No discussion on HIV/AIDS can be complete without the nitty-gritties of target 3.3 (by 2030, end the epidemics of AIDS, tuberculosis, malaria and neglected tropical diseases and combat hepatitis, water-borne diseases and other communicable diseases) of Sustainable Development Goal 3 which ensures healthy lives and promotes well-being for all ages, and which we cannot forget ‘meshes’ together the biggest (AIDS, tuberculosis and Malaria causes of mortality in sub-Saharan Africa at least into one target).
I might have been too young, wait not yet even born, to remember the very first International AIDS Conference (IAC), in Atlanta , United States (US) in 1985 which hosted approximately 2000 American and European participants – this taking into consideration the US visa restrictions on travellers with HIV/AIDS but thank goodness for the internet to follow the history and keeping me hip and up-to-date on target 3.3 actions such as #AIDS2016, way to go with live streaming I tell you! In fact that raises the question of whether we still need face-to-face conferences or is it about time we forget about jet lag, transits and go digital (maybe even save some of that money to put to use elsewhere)! Though don’t let me get distracted, especially since I’m looking forward to the Fourth Global Health Symposium!
I must say as a South African (SA) I was so proud to see AIDS2016 taking place in the beautiful city of Durban on Mandela Day, it added the much needed Mandela Magic despite him no longer being with us – who can forget that he was the one of the few political leaders of our time who openly supported the battle against HIV/AIDS. It is remarkable how the IAC has grown substantially to over 20,000 participants inclusive and representative of many countries around the world! Most exciting was for the nation and world to remember the young AIDS activist and iconNkosi Johnson, whose demeanour, work and tragic story of dying at just 12 years old can and should never be forgotten! I have to say thatMelania Trump might not admit her plagiarism (oh if she consulted with an academic, she could have gotten away with it by citing it) instead her speech made bigger waves on social media with the unintended consequence of overshadowing the great opening delivery of AIDS2016 by the dazzling actress and United Nations Messenger for Peace (Hollywood), Charlize Theron. Theron was quite provocative in arguing that she was disappointed that South Africa had to host the IAC 21 years on, and a second time round. She went on to highlight , “we have the tools to fight HIV/AIDS… the problem is that… we value some lives over others… men over women… rich over poor… white over black!” Theron also threw out statistics which are difficult to fathom, last year (2015) 2.1 million people died from HIV/AIDS, of whom 180,000 were from SA!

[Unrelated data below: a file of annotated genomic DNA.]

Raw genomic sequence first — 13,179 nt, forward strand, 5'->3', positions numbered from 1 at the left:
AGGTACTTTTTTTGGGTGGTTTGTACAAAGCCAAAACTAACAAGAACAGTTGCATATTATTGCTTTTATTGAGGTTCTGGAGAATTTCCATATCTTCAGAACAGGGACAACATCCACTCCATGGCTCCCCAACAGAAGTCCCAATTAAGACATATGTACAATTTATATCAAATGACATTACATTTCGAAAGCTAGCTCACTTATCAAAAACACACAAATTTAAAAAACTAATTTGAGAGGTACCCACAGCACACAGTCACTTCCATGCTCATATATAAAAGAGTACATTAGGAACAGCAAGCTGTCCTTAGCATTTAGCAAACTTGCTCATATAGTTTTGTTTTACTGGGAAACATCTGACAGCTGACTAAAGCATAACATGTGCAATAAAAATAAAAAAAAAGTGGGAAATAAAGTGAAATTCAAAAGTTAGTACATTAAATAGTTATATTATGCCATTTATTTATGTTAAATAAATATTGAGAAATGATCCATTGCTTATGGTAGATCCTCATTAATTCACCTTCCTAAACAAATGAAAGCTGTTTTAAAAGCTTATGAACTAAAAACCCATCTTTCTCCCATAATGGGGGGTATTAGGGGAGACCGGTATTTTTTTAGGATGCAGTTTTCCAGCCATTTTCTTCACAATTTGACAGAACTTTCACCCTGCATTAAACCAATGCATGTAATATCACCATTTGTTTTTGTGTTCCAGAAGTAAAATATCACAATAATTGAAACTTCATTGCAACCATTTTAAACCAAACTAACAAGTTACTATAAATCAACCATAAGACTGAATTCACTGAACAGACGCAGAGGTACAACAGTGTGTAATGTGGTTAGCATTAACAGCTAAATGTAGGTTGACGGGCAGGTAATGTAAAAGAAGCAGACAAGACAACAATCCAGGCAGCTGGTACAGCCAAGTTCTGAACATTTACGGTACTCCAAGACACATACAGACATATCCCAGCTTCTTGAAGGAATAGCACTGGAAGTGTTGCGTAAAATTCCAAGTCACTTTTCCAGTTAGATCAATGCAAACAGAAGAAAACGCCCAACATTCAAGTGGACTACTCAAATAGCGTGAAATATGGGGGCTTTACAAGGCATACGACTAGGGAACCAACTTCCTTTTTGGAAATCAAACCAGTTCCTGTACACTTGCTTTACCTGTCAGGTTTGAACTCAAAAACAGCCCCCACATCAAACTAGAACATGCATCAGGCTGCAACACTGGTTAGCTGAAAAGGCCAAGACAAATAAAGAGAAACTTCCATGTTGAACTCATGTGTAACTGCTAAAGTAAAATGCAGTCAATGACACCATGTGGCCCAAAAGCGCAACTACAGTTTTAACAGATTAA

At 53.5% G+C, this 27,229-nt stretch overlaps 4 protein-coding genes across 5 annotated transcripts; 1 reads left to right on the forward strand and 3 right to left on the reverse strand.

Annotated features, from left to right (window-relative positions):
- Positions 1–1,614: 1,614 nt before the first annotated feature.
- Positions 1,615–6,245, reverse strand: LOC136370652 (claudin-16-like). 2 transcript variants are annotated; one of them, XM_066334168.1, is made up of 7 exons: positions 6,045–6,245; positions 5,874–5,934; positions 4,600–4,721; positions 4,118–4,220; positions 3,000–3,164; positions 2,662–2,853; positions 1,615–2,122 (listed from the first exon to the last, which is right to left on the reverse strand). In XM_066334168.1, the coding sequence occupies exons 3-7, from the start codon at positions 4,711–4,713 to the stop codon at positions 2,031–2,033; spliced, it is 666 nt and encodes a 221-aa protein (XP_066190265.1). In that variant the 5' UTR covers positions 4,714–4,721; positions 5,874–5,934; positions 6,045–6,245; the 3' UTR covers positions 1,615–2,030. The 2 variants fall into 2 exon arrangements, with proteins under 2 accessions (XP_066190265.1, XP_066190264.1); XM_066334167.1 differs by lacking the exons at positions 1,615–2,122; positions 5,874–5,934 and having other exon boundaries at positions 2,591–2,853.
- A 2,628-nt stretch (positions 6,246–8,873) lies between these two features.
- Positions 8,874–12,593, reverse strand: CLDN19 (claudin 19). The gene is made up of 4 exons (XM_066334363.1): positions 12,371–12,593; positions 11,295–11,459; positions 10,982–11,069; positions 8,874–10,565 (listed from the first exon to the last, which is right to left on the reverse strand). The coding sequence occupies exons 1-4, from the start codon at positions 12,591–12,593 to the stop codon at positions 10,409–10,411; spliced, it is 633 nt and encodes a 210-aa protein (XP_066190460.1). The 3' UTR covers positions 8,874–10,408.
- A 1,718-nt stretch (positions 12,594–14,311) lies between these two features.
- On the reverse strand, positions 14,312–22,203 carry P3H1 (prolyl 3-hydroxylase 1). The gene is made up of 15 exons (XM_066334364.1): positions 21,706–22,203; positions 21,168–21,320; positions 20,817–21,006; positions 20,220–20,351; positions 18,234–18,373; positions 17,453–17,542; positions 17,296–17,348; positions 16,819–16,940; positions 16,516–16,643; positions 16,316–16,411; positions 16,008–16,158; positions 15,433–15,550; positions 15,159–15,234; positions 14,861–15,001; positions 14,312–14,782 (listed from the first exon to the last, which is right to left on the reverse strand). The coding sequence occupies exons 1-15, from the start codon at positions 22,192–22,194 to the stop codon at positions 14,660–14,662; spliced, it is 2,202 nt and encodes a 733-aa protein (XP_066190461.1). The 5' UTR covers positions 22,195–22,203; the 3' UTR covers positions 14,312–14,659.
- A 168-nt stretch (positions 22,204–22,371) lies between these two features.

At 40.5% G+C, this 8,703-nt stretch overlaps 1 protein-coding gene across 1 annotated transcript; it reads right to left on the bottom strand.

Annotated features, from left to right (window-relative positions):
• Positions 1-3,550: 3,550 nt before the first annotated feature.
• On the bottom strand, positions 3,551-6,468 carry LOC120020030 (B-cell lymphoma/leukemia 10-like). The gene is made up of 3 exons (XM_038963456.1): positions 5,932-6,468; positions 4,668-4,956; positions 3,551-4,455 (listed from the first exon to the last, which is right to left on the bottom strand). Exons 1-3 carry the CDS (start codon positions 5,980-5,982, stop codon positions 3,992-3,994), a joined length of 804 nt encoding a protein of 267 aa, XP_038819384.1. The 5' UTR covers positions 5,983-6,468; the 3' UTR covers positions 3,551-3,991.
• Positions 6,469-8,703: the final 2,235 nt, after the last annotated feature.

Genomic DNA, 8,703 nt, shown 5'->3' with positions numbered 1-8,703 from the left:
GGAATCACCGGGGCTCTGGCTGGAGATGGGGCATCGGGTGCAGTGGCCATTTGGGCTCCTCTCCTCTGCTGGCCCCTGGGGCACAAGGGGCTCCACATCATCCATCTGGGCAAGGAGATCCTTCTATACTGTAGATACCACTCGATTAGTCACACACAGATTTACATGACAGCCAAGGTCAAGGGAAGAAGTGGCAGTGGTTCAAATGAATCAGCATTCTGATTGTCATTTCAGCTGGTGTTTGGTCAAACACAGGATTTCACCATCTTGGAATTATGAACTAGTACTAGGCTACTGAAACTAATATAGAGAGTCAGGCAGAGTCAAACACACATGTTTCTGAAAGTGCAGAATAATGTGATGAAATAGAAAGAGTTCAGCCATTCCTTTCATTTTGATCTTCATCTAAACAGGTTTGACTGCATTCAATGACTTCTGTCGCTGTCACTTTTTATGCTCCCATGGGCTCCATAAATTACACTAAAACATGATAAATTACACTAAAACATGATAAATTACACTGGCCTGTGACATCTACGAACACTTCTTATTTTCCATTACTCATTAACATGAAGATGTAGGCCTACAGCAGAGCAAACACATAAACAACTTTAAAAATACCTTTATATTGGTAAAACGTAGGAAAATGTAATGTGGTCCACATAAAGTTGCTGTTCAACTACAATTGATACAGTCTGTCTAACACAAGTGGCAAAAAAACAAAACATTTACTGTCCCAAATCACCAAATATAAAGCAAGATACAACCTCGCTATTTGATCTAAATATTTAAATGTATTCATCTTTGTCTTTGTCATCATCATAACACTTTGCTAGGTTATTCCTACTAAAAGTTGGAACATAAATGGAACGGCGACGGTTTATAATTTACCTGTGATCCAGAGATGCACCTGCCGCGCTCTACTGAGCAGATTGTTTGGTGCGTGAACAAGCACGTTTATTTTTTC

AIDS2016 also saw other big names, from UN Secretary-General Ban Ki Moon attending along with Bill Gates, who addressed the conference. Gates spoke on the issue of funding which is there for the fight against HIV/AIDS, but highlighted the need for implementation and execution (p.s. we agree Bill, though we worry about the fragmentation and the, oh so ‘noble’ intentions)! In my personal opinion the most exciting aspect of a conference is to follow the work (ACTION) of civil society organisations (CSO), and this blog would not be complete if I didn’t consider SA’s Treatment Action Campaign (TAC). The TAC have made historic and momentous strides in the battle against HIV/AIDS especially with their life-changing Antiretroviral therapy (ART) Campaign in the year 2000. The TAC together, with its partner organisations did not disappoint, they marched on the 18th of July at the IAC2016 demanding:
All people living with HIV need access to quality comprehensive HIV treatment now!
No healthcare without healthcare workers and a functional public healthcare system!
No more patents on medicine!
No more discrimination and criminalisation of key populations!
Increase funding for the global AIDS response!
I must admit I also haven’t slept very well over the last few years; reason-being that despite the value and change that TAC has brought to HIV/AIDS and other important health battles such as silicosis court battles of mine-workers (thwarting mining capital in the country), it is unacceptable to hear of their struggle for funding – “Dear Bill Clinton and other prolific funders, perhaps it’s time to fund those who fight for action like the TAC”! Oh, if only we academics and researchers could ‘demand’ and use the likes of exclamation marks in our writing we might not be having the 21st IAC!
Another interesting article to read would be the Open Society Foundation’s piece on how SA cleaned the streets of Durban of homeless people, sex-workers, drug dealers and sex-workers ahead of AIDS2016 – a conference which is meant to deal with these very ‘vulnerable populations.’ So much for inclusivity! I’m optimistic this time around though, with the best innovation the stylish couture ‘red condom dresses’ showcased during the conference!
P.S. there you have it and it’s almost as if I were there! Although if you don’t trust me do follow our @ev4gh twitter page for live coverage from EV alumni Hyacinthe Kankeu, Solomon Huruva and EV communications representative Bolanle Banigbe!
Blog First Published on International Health Policies 22 July 2016